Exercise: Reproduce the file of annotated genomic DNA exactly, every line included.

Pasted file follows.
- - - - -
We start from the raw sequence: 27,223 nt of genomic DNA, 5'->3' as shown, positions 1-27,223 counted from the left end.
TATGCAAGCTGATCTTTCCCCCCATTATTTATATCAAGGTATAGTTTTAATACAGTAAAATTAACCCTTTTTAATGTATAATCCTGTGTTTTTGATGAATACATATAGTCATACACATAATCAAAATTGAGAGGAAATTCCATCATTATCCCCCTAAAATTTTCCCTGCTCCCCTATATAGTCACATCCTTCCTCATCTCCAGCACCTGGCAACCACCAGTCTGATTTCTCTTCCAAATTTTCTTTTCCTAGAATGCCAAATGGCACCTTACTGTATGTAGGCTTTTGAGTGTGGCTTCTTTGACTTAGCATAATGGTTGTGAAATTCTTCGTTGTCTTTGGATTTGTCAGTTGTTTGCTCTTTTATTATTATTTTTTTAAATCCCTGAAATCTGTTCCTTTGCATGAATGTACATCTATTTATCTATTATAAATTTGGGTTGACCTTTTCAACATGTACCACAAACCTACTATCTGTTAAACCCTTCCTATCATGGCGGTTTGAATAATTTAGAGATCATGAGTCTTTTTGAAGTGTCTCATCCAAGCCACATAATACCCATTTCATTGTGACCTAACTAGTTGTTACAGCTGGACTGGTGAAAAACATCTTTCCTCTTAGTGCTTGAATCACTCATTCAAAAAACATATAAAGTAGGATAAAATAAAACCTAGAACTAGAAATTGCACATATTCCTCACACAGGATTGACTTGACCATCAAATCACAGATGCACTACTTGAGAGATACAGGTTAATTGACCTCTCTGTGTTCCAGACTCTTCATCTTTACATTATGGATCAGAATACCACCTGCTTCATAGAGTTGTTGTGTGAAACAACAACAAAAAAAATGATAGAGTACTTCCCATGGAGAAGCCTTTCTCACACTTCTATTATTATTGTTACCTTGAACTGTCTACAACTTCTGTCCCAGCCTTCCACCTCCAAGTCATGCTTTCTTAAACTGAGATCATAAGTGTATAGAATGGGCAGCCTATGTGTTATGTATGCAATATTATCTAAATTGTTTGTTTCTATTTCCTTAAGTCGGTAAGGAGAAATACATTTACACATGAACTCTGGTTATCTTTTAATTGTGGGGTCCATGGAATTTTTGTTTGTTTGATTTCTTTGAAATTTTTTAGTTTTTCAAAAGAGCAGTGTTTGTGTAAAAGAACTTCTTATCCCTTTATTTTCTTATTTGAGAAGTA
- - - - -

We start from the raw sequence: 27,223 nt of genomic DNA, 5'->3' as shown, positions 1-27,223 counted from the left end.
TATGCAAGCTGATCTTTCCCCCCATTATTTATATCAAGGTATAGTTTTAATACAGTAAAATTAACCCTTTTTAATGTATAATCCTGTGTTTTTGATGAATACATATAGTCATACACATAATCAAAATTGAGAGGAAATTCCATCATTATCCCCCTAAAATTTTCCCTGCTCCCCTATATAGTCACATCCTTCCTCATCTCCAGCACCTGGCAACCACCAGTCTGATTTCTCTTCCAAATTTTCTTTTCCTAGAATGCCAAATGGCACCTTACTGTATGTAGGCTTTTGAGTGTGGCTTCTTTGACTTAGCATAATGGTTGTGAAATTCTTCGTTGTCTTTGGATTTGTCAGTTGTTTGCTCTTTTATTATTATTTTTTTAAATCCCTGAAATCTGTTCCTTTGCATGAATGTACATCTATTTATCTATTATAAATTTGGGTTGACCTTTTCAACATGTACCACAAACCTACTATCTGTTAAACCCTTCCTATCATGGCGGTTTGAATAATTTAGAGATCATGAGTCTTTTTGAAGTGTCTCATCCAAGCCACATAATACCCATTTCATTGTGACCTAACTAGTTGTTACAGCTGGACTGGTGAAAAACATCTTTCCTCTTAGTGCTTGAATCACTCATTCAAAAAACATATAAAGTAGGATAAAATAAAACCTAGAACTAGAAATTGCACATATTCCTCACACAGGATTGACTTGACCATCAAATCACAGATGCACTACTTGAGAGATACAGGTTAATTGACCTCTCTGTGTTCCAGACTCTTCATCTTTACATTATGGATCAGAATACCACCTGCTTCATAGAGTTGTTGTGTGAAACAACAACAAAAAAAATGATAGAGTACTTCCCATGGAGAAGCCTTTCTCACACTTCTATTATTATTGTTACCTTGAACTGTCTACAACTTCTGTCCCAGCCTTCCACCTCCAAGTCATGCTTTCTTAAACTGAGATCATAAGTGTATAGAATGGGCAGCCTATGTGTTATGTATGCAATATTATCTAAATTGTTTGTTTCTATTTCCTTAAGTCGGTAAGGAGAAATACATTTACACATGAACTCTGGTTATCTTTTAATTGTGGGGTCCATGGAATTTTTGTTTGTTTGATTTCTTTGAAATTTTTTAGTTTTTCAAAAGAGCAGTGTTTGTGTAAAAGAACTTCTTATCCCTTTATTTTCTTATTTGAGAAGTA